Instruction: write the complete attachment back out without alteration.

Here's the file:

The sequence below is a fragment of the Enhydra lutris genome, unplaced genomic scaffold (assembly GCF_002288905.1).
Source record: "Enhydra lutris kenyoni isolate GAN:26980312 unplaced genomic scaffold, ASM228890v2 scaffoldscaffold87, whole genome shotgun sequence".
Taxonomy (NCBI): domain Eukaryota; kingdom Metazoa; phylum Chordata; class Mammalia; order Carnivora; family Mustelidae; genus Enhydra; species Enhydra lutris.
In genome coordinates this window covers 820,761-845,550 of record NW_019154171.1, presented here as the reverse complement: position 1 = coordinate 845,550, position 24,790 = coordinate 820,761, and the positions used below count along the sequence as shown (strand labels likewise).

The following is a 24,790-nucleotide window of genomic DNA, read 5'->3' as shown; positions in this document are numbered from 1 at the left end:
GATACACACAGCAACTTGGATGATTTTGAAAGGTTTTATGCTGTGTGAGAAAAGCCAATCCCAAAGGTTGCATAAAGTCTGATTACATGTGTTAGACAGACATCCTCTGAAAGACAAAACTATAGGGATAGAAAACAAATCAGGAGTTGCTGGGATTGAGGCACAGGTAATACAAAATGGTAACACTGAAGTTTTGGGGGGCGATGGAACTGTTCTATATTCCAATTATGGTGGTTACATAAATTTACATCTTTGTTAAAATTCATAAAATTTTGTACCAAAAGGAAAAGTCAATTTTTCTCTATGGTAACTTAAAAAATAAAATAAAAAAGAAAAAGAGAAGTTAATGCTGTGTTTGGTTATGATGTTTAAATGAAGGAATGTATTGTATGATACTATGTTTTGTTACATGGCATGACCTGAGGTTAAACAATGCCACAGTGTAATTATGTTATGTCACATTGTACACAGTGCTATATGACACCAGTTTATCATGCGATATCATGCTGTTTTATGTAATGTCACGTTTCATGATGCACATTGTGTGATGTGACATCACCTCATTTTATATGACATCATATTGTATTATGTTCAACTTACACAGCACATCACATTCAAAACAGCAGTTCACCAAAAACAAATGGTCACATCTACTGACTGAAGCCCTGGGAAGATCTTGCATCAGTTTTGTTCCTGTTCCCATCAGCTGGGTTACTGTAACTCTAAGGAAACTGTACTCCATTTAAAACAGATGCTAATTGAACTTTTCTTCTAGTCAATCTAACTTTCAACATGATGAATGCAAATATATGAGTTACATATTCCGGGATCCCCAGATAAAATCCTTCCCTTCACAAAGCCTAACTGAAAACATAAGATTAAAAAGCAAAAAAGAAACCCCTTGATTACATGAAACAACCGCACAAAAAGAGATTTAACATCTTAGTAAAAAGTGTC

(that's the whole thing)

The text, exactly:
The sequence below is a fragment of the Enhydra lutris genome, unplaced genomic scaffold (assembly GCF_002288905.1).
Source record: "Enhydra lutris kenyoni isolate GAN:26980312 unplaced genomic scaffold, ASM228890v2 scaffoldscaffold87, whole genome shotgun sequence".
Taxonomy (NCBI): domain Eukaryota; kingdom Metazoa; phylum Chordata; class Mammalia; order Carnivora; family Mustelidae; genus Enhydra; species Enhydra lutris.
In genome coordinates this window covers 820,761-845,550 of record NW_019154171.1, presented here as the reverse complement: position 1 = coordinate 845,550, position 24,790 = coordinate 820,761, and the positions used below count along the sequence as shown (strand labels likewise).

The following is a 24,790-nucleotide window of genomic DNA, read 5'->3' as shown; positions in this document are numbered from 1 at the left end:
GATACACACAGCAACTTGGATGATTTTGAAAGGTTTTATGCTGTGTGAGAAAAGCCAATCCCAAAGGTTGCATAAAGTCTGATTACATGTGTTAGACAGACATCCTCTGAAAGACAAAACTATAGGGATAGAAAACAAATCAGGAGTTGCTGGGATTGAGGCACAGGTAATACAAAATGGTAACACTGAAGTTTTGGGGGGCGATGGAACTGTTCTATATTCCAATTATGGTGGTTACATAAATTTACATCTTTGTTAAAATTCATAAAATTTTGTACCAAAAGGAAAAGTCAATTTTTCTCTATGGTAACTTAAAAAATAAAATAAAAAAGAAAAAGAGAAGTTAATGCTGTGTTTGGTTATGATGTTTAAATGAAGGAATGTATTGTATGATACTATGTTTTGTTACATGGCATGACCTGAGGTTAAACAATGCCACAGTGTAATTATGTTATGTCACATTGTACACAGTGCTATATGACACCAGTTTATCATGCGATATCATGCTGTTTTATGTAATGTCACGTTTCATGATGCACATTGTGTGATGTGACATCACCTCATTTTATATGACATCATATTGTATTATGTTCAACTTACACAGCACATCACATTCAAAACAGCAGTTCACCAAAAACAAATGGTCACATCTACTGACTGAAGCCCTGGGAAGATCTTGCATCAGTTTTGTTCCTGTTCCCATCAGCTGGGTTACTGTAACTCTAAGGAAACTGTACTCCATTTAAAACAGATGCTAATTGAACTTTTCTTCTAGTCAATCTAACTTTCAACATGATGAATGCAAATATATGAGTTACATATTCCGGGATCCCCAGATAAAATCCTTCCCTTCACAAAGCCTAACTGAAAACATAAGATTAAAAAGCAAAAAAGAAACCCCTTGATTACATGAAACAACCGCACAAAAAGAGATTTAACATCTTAGTAAAAAGTGTC